Japan Declares War on Canada – By Richard Komorowski – Cornwall Ontario – September 15, 2010

Japan Declares War on Canada

Cornwall ON – The attack at Pearl Harbor, in December 1941, was Japan’s Declaration of War. For them it was a resource war, as they needed oil to continue their war against China. Oil shortages were crippling the Japanese economy and war machine, just as they would Germany’s a few short years later.

On Monday, September 13, 2010, the Japanese launched an attack on North America’s Green Harbor,  Ontario’s Green Energy Act. This time, instead of unleashing their forces against a naval base they launched a suit against Canada and Ontario through the World Trade Organisation (WTO). The reason for the attack? To ensure Japanese industry doesn’t get competition from Ontario.

The Green Energy Act, passed in spring of 2009, is to make the province more energy self-sufficient, especially with the Peak Oil crisis approaching, to reduce greenhouse gasses and climate change, and to provide jobs in Ontario. Obviously these goals are succeeding, thus provoking Japan’s long-time jealousy.

Why do the Japanese want to destroy a new Ontario industry? Given the trade figures between the two countries (Japan sells roughly $4.4bn more to us than we do to them), the Japanese must have a good reason for attracting Canadian anger.

The short answer: Ontario’s, and therefore Canada’s, and by extension, NAFTA’s, green energy won’t be “Made in Japan”.

Once the peak oil crisis really hits, energy of all forms is going to astronomically expensive. Every country will need to produce its own energy, from renewable sources, if it is to have any hope of survival.

The real reason for the attack is that every wind turbine, biogas generator or solar panel not made in Japan is a threat to Japan’s survival in a post Peak Oil world. If Japan can set itself up as the major supplier for North America, it will have the technological and manufacturing capacity to survive, at our expense. (To say nothing of the profit).

Why not simply buy Japanese? After all, Japanese products offer good value for money. There is no stopping Toyota, already the world’s largest auto company. Does it really matter if a rooftop solar facility is made here or in Japan, as long as it works and is affordable? Maybe sacrificing some of the 50,000 new jobs would be worthwhile if importing alternative energy technology and equipment would make Ontario’s (and Canada’s) path to energy independence quicker and cheaper.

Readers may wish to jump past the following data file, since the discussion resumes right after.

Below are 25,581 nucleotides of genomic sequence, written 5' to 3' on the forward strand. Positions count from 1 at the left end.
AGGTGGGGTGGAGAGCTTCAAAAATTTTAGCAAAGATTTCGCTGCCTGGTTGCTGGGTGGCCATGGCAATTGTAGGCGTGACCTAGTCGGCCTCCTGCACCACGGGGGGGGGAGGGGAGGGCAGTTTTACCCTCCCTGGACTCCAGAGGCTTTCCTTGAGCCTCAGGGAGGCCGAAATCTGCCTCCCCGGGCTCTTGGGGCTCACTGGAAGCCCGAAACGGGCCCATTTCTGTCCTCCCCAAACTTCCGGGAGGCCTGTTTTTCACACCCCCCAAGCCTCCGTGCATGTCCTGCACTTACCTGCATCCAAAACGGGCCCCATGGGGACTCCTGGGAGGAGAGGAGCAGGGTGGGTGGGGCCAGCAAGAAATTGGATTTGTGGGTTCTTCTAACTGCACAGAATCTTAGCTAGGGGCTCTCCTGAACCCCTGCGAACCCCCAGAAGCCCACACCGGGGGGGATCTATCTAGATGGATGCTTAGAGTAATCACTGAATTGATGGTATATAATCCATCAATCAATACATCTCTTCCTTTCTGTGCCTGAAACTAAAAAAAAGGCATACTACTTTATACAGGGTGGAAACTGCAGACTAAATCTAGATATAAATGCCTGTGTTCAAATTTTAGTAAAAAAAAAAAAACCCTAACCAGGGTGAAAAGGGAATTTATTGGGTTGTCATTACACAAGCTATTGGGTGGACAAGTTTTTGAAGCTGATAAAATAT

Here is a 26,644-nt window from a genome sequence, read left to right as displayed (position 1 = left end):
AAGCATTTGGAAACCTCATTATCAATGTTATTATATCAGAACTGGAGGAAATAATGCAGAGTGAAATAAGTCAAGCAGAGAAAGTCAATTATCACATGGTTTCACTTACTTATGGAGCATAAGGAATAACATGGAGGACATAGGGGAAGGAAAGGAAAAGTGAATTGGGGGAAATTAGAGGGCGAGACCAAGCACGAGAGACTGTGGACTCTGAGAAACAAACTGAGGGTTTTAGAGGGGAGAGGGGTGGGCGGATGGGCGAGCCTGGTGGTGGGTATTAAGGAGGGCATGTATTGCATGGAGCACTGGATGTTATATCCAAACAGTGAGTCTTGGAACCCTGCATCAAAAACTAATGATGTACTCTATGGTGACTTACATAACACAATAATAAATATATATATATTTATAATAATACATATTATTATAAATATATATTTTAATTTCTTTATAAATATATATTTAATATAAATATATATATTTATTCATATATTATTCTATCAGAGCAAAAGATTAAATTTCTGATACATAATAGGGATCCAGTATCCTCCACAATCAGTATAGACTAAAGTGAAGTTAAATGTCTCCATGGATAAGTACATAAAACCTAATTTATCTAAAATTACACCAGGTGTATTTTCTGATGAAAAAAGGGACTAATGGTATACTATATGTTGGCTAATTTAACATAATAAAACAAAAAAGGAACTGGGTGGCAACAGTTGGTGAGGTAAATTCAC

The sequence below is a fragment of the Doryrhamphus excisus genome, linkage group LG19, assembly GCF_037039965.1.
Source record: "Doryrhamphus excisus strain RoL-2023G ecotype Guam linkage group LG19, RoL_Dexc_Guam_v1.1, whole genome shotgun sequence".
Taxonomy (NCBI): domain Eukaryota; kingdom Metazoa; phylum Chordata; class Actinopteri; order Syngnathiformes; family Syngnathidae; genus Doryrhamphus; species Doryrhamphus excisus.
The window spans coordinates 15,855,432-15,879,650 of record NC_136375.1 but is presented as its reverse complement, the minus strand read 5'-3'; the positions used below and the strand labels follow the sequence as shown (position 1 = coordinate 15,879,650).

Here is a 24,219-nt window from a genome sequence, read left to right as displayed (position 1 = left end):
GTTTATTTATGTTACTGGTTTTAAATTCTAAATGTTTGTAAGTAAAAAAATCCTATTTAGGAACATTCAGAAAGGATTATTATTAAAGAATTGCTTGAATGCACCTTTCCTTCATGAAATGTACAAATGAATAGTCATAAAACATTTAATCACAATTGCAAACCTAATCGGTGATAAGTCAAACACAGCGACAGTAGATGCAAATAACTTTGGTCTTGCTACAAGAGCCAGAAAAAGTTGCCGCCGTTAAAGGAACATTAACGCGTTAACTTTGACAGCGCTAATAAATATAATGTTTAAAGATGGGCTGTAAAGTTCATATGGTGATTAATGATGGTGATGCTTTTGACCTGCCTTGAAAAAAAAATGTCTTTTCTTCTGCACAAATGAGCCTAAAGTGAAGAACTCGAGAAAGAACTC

Depending on Japanese or European technology won’t help us when Peak Oil really hits. Ontario, and the continent, needs its own industry to survive. If everything becomes a Japanese import, Japan’s future is ensured. Our future will go down the drain of a bottomless depression as we won’t have the money to import what we need.

If the Japanese succeed in their attack on Green Harbor, Ontario’s green economy, 50,000 jobs, and its very future in a post peak oil world will face oblivion. Premier Dalton McGuinty has promised to fight this action by the Japanese, as has Canadian Prime Minister Stephen Harper.

Will Harper live up to this promise? Unlikely.  Canada’s single largest export to Japan is Alberta oil. Enbridge is planning to build a pipeline across the Rockies to export Tar Sands crude to China (and presumably Japan). The key to Japan’s successful attack on Green Harbor lies not in Ottawa or Toronto, but in the Calgary boardrooms of the global oil companies.

Mark McDonald Cornwall Lighting & Electrical Centre Schnitzels


  1. Maybe we should drop giant condoms all over them again and peak them all out…

  2. Good memory Grimalot, in WW2 when we knew Japs were coming we always left oversize condoms behind us when we moved out. They found them and thought we were all supermen by the size of the condoms. Just a little war trivia.

  3. *lol* no we thought you were all huge pecker heads

  4. Quando hanno visto il pene hanno capito

  5. Unreal. We sould all buy Canada/America made only. And bankrupt them.

  6. We used to, Crystal. I remember television sets and radios being made in Canada. Shoes, clothing, pots and pans…we had restrictions on what kind of goods could be imported at what cost. The idea was to protect Canadian business and help them grow. A Canadian population buying Canadian made goods made for a diverse and strong economy. That was called protectionism. It was said like a bad word. Like it was bad to protect our selves.

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